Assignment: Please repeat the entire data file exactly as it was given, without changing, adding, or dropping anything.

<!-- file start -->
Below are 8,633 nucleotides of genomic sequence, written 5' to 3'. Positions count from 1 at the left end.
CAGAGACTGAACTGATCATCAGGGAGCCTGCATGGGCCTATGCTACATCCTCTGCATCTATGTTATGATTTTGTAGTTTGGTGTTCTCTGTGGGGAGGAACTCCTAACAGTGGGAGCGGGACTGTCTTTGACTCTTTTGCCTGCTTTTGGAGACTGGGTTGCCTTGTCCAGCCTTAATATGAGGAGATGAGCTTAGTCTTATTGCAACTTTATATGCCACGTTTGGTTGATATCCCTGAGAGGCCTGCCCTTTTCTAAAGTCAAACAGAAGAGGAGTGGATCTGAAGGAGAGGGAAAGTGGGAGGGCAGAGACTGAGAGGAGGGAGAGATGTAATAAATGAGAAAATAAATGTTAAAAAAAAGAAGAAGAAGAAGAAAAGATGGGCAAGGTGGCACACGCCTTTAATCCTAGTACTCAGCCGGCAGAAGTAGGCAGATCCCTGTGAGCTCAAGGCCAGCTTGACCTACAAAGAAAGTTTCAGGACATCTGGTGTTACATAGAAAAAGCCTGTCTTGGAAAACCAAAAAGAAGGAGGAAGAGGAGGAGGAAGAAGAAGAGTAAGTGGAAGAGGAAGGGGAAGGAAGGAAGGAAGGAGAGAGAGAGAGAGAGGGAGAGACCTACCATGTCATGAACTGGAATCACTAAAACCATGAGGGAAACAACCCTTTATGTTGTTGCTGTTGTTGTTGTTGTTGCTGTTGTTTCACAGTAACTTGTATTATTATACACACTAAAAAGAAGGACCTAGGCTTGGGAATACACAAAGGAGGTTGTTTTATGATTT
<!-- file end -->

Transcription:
Below are 8,633 nucleotides of genomic sequence, written 5' to 3'. Positions count from 1 at the left end.
CAGAGACTGAACTGATCATCAGGGAGCCTGCATGGGCCTATGCTACATCCTCTGCATCTATGTTATGATTTTGTAGTTTGGTGTTCTCTGTGGGGAGGAACTCCTAACAGTGGGAGCGGGACTGTCTTTGACTCTTTTGCCTGCTTTTGGAGACTGGGTTGCCTTGTCCAGCCTTAATATGAGGAGATGAGCTTAGTCTTATTGCAACTTTATATGCCACGTTTGGTTGATATCCCTGAGAGGCCTGCCCTTTTCTAAAGTCAAACAGAAGAGGAGTGGATCTGAAGGAGAGGGAAAGTGGGAGGGCAGAGACTGAGAGGAGGGAGAGATGTAATAAATGAGAAAATAAATGTTAAAAAAAAGAAGAAGAAGAAGAAAAGATGGGCAAGGTGGCACACGCCTTTAATCCTAGTACTCAGCCGGCAGAAGTAGGCAGATCCCTGTGAGCTCAAGGCCAGCTTGACCTACAAAGAAAGTTTCAGGACATCTGGTGTTACATAGAAAAAGCCTGTCTTGGAAAACCAAAAAGAAGGAGGAAGAGGAGGAGGAAGAAGAAGAGTAAGTGGAAGAGGAAGGGGAAGGAAGGAAGGAAGGAGAGAGAGAGAGAGAGGGAGAGACCTACCATGTCATGAACTGGAATCACTAAAACCATGAGGGAAACAACCCTTTATGTTGTTGCTGTTGTTGTTGTTGTTGCTGTTGTTTCACAGTAACTTGTATTATTATACACACTAAAAAGAAGGACCTAGGCTTGGGAATACACAAAGGAGGTTGTTTTATGATTT